Ultimate Domain was a 3D fighting game in development by Atlus for Sega’s Model 2 board around 1996. The game had 8 characters ( of which 3 were women ) animated with the aid of JAC ( Japan Action club ) for the motion capture sessions. One peculiar feature was the SOL-POWER where the characters can utilise the sun power to charge up super killing techniques ( just like Daitarn 3 ! ). Ultimate Domain doesn’t appear on Atlus or Model 2 release lists so we can conclude that it was never fully released in the arcades.
Alongside the SNES, Gameboy, Genesis and Game Gear versions, Viacom was set to release an arcade game based off of MTV’s Beavis and Butthead animated series. It was never released (and upon analyzing the videos and screenshots available, I could not make out a copyright date), but a handful of prototype cabinets are known to exist.
Bloodlust (aka International Karate 3) is a cancelled 2D fighting game that was in development in 1995 / 1996 by Atari for the Arcades and Playstation. The original International Karate was a 1985 title released for the ZX Spectrum, MSX, Commodore 64, Amstrad CPC and Atari 8-bit family of computers, with a sequel called International Karate + released a year later. It seems that a Bloodlust prototype is in the hands of some collectors, but only few screenshots are preserved in the gallery below.
The arcade version was based on 64MB PC hardware (Cyrix Media GX PC), while the PSX conversion was going to have some graphical limitations. 16 playable characters were planned, that were inspired by RARE’s Killer Instinct.
Thanks to Celine for the contribution! Scans from EDGE magazine #55
Capcom vs SNK: Millennium Fight 2000 is a fighting game developed by Capcom and released for Sega’s NAOMI arcade hardware in 2000 and ported to the Dreamcast during the same year. When it was first announced, the characters of the Street Fighter series had the same graphic style as “Street Fighter Zero”, different from the style used in the final game. The scenarios were also quite different (with references to the latest Capcom games, as Power Stone). In the gallery below you can see various screenshots from the beta version: if you can notice more differences, please let us know!
As we can read from Wikipedia, The King of Fighters ’99: Millennium Battle is a 1999 head-to-head fighting game by SNK released for the Neo Geo arcade and home platform. The King of Fighters ’99 initially meant to remove Kyo Kusanagi and Iori Yagami from the series due to the introduction of the new lead character, K’. However, due to negative fan response in location tests, they decided to readd them.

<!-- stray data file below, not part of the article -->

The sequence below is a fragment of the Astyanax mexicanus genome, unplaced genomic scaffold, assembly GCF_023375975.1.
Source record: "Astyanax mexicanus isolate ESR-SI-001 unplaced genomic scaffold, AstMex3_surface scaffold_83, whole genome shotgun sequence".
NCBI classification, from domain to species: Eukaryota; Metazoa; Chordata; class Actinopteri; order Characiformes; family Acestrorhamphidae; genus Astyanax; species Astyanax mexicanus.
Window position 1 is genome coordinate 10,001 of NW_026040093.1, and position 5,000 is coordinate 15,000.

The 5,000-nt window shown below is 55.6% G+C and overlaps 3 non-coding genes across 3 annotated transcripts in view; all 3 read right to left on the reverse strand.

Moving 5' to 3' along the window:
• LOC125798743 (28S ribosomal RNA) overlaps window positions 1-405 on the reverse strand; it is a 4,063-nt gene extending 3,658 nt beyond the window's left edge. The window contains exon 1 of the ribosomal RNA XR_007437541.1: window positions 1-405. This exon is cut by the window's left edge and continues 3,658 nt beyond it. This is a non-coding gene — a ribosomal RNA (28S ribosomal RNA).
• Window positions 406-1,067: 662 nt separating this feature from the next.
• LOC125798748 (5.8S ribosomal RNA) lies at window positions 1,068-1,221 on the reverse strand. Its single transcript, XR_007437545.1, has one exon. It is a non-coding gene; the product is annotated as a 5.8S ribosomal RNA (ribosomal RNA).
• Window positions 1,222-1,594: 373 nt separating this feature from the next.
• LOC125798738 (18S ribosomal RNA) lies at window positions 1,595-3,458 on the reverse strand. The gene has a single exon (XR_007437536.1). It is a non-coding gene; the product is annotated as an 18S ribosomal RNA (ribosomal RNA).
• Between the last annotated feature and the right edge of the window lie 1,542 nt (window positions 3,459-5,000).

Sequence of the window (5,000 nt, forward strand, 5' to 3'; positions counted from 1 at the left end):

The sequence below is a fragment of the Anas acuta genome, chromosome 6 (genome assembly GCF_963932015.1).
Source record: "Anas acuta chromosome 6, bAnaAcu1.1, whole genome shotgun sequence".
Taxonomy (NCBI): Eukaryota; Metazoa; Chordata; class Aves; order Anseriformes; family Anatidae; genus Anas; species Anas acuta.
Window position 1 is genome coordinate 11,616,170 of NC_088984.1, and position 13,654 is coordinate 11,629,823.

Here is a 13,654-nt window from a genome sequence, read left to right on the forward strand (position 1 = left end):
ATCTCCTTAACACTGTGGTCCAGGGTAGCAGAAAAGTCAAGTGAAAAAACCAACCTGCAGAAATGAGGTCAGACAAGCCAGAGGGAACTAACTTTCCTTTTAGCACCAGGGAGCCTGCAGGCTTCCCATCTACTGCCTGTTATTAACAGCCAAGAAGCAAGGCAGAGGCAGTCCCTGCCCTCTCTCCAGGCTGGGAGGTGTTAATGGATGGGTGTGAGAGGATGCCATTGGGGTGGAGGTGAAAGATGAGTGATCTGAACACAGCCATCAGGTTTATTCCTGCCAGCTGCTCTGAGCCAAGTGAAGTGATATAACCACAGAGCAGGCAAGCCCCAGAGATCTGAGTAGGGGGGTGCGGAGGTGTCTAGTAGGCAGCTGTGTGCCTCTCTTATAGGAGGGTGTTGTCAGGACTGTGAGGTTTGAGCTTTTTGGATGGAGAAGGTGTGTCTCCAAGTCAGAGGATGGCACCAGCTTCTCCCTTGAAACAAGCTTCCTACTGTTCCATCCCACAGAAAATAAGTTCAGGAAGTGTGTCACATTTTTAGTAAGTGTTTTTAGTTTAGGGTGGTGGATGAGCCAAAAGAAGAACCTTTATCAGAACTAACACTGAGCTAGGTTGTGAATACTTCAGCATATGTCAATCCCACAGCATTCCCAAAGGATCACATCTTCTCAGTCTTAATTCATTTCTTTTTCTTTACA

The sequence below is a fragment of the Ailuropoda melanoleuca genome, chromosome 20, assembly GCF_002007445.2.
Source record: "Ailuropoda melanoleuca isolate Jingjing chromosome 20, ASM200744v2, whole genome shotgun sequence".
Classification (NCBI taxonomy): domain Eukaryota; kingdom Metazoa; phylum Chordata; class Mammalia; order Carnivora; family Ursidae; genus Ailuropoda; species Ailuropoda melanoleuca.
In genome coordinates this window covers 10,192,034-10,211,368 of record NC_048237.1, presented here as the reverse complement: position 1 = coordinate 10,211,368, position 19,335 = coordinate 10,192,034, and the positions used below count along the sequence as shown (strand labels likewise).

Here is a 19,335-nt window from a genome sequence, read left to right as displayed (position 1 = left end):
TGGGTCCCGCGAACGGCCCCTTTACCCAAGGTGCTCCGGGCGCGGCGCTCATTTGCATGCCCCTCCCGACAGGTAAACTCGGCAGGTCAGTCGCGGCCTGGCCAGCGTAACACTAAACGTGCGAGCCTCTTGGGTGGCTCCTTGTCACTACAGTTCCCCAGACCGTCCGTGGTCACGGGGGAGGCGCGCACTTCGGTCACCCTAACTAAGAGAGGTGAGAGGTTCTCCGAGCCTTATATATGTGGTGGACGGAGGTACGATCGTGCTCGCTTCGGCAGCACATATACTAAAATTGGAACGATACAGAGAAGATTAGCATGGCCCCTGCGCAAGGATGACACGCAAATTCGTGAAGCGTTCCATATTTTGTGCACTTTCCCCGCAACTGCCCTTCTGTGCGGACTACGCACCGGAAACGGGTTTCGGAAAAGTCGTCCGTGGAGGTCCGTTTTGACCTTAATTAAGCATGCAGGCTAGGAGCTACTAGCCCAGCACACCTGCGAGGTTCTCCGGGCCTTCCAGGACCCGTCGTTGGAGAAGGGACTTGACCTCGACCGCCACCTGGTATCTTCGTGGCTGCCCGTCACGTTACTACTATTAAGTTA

The SNK staff wanted to create a Robo Army Team. However, this idea was abandoned but they later made it a tribute in The King of Fighters 2000 by introducing Rocky, a character from Robo Army as a striker for Maxima. The character from Whip was originally meant to star in The King of Fighters ’96, but due Leona’s introduction in that game, the staff decided to wait until K0F ’99.
Developers also found troubles with the large number of young characters appearing in the game; as such the staff also designed older character such as Maxima and Vannesa to balance the game. In contrast to this Bao was added to the game in order to reduce the average age from the Psycho Soldiers Teams. Bao had many different design before its final one, as you can see in the gallery below.
Here’s the final Bao sprite to compare it with its early designs:
Tekken is the first of a series of fighting games with the same name, but originally it was goint to be titled “Rave War” as seen in a scan from EGM issue 65. The game was developed by Namco and released at arcades in late 1994 and on the PlayStation in 1995. In another scan with concept arts taken from the Tekken Chronicle book, you can see very old versions of several Tekken characters. LeeChaolan was originally a silver haired brute, Nina looks like an Elf, and Kazuya looked alot beefier than he does now.